Massachusetts Braces For Federal Secure Communities Immigration Enforcement Program

The Federal Secure Communities program will be activated across Massachusetts next week. Supporters call the program a valuable crime-fighting tool against criminals who are in the U.S. illegally. Detractors claim it will leave communities anything but secure. Under the program state and local police must forward fingerprints and other information from their arrests to federal authorities for checks against FBI and immigration databases, allowing Immigration and Customs Enforcement officials to seek detention of illegal immigrants and possible deportation. But local and state police like Northampton Police Chief Russell Sienkewicz say they’ve been sending information to the FBI for years. So Secure Communities won’t change their standard practices.
“If it’s a legal court order issued by a federal immigration judge that this person needs to be detained  for up to 48 hours, which is what the current process is before Secure Communities or after Secure Communities, then we will abide by that. And then if I.C.E. fails to act on the 48 hour detainer, then the person is released. It doesn’t change anything; it’s what we did before… it’s what we’ll do now.”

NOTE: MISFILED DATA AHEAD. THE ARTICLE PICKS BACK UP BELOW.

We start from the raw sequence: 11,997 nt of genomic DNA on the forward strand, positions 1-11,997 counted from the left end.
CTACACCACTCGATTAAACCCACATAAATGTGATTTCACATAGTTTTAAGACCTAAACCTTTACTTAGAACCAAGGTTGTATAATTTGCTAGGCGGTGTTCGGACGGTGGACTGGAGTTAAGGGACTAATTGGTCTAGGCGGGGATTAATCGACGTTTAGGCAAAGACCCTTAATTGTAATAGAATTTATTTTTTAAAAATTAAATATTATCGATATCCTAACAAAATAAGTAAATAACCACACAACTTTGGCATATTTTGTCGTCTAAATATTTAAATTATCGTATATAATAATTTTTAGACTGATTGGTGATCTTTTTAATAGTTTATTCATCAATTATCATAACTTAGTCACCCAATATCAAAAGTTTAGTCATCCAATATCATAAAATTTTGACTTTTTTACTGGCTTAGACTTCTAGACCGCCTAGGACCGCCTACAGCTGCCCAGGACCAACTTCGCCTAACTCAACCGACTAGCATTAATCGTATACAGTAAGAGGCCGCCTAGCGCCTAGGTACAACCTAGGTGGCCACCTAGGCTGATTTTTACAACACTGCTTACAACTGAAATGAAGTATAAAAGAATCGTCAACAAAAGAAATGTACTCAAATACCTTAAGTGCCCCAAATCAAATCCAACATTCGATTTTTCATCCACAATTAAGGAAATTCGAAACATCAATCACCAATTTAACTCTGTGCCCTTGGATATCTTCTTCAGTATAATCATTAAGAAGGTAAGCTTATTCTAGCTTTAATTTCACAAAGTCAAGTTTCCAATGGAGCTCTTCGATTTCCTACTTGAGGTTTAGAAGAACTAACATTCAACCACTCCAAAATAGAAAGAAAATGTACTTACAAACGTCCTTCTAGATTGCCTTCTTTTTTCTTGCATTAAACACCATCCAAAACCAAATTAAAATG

Authorities say the program has resulted in the deportation of more than 110,000 immigrants convicted of serious crimes, including rape and child sexual abuse.  But critics say more than half of the people picked up and deported under the program have never been convicted of any crime. Jeff Napolitano of the American Friends Service Committee of western Massachusetts says local jurisdictions can still take action to oppose secure communities. One measure would be adopting policies that reject detention based solely on immigration status.
“They can still honor criminal warrants, but detainers that are solely on the basis of immigration status can be turned down by local municipalities. There’s plenty of legal precedence, lots of places have it, including statewide in Connecticut.”
Secure Communities, which became mandatory in Connecticut last month, was implemented in New Hampshire on Wednesday, and will come into force in Massachusetts on Tuesday